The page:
The system requires the energy of the harvesting module primarily for the IoT core. This is a very energy-efficient computer unit that is also an interface to the outside world. The individual components of the harvesting module are a micromechanical harvester developed at Fraunhofer ISIT, which uses a novel manufacturing concept to enable magnetic excitation. Thanks to the use of modern materials, the harvester can generate a larger amount of electrical energy, which was previously reserved for much larger components. In addition, there is an integrated circuit to convert the energy from the harvester. This enables the harvesting module to significantly extend the battery life of each autonomous sensor node.

A first step to increase the power density was to develop scandium aluminum nitride layers and integrate them into the bending beam of the harvester. With the improved material, it is possible to increase the power by a factor of three compared to previous aluminum nitride-based harvesters. Another approach to increasing power density was to replace the silicon flywheel mass with higher density materials. This involves manually attaching a prefabricated magnet to the bending beam after the silicon manufacturing process - a complex and therefore expensive procedure.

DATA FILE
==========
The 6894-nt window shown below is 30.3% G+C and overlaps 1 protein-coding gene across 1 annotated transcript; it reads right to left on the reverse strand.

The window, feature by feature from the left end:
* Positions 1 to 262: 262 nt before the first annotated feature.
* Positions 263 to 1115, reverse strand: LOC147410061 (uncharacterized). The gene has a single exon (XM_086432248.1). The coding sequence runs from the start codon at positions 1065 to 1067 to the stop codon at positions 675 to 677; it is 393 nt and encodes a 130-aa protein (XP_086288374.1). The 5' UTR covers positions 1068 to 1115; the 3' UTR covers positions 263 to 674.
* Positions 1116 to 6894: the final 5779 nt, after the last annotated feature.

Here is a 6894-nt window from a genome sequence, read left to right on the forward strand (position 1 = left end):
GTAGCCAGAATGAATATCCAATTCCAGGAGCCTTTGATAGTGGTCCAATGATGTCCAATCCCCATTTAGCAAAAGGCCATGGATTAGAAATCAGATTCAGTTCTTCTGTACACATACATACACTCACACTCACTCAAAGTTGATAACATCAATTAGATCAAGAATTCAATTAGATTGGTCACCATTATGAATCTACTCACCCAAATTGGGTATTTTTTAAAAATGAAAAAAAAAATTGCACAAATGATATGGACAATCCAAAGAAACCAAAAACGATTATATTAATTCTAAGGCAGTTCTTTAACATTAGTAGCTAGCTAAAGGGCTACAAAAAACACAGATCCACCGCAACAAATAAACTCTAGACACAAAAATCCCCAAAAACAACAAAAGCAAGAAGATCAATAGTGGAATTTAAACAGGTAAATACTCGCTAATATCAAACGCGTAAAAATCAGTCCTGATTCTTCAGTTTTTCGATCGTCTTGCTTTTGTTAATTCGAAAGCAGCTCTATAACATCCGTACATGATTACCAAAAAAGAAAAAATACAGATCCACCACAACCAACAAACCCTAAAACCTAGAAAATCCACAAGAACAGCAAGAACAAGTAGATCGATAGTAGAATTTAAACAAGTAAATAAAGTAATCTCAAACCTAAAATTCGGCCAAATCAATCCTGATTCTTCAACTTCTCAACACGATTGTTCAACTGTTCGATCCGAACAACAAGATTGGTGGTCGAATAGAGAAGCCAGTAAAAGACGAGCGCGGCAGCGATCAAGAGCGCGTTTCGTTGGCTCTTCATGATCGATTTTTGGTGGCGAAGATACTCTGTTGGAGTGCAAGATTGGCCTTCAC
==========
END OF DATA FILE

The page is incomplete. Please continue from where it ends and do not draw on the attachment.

© Fraunhofer ISIT

More power thanks to a neodymium magnet

Fraunhofer ISIT has developed PowderMEMS technology, a process technology that makes it possible for the first time to directly integrate micrometer-sized NdFeB magnets into the semiconductor manufacturing process at wafer level. In addition, the process is compatible with all common process steps in microelectronics. Previously etched cavities in the substrate are filled with an NdFeB powder. Subsequently, a thin aluminum oxide layer is created around the individual particles via atomic layer deposition. The thin aluminum oxide layer bonds the individual particles and simultaneously protects them from environmental influences. Thanks to the stronger micromagnet, not only higher deflections in the spring-mass system, but also complex excitation possibilities of the harvester are possible at the same time. Rotational and translational movements are converted into energy by means of externally mounted magnets.

By moving the external magnet past the bending beam, it is strongly deflected. If the initial deflection is sufficiently strong and the magnetic field then abruptly decays, the bending beam oscillates at its resonant frequency. At low frequencies significantly below the resonance frequency, high energy yields are achievable, which is difficult to implement in conventional systems. Outputs of up to 80 µW at about 50 Hz and more than 150 µW when operating in resonance have been achieved with the harvester.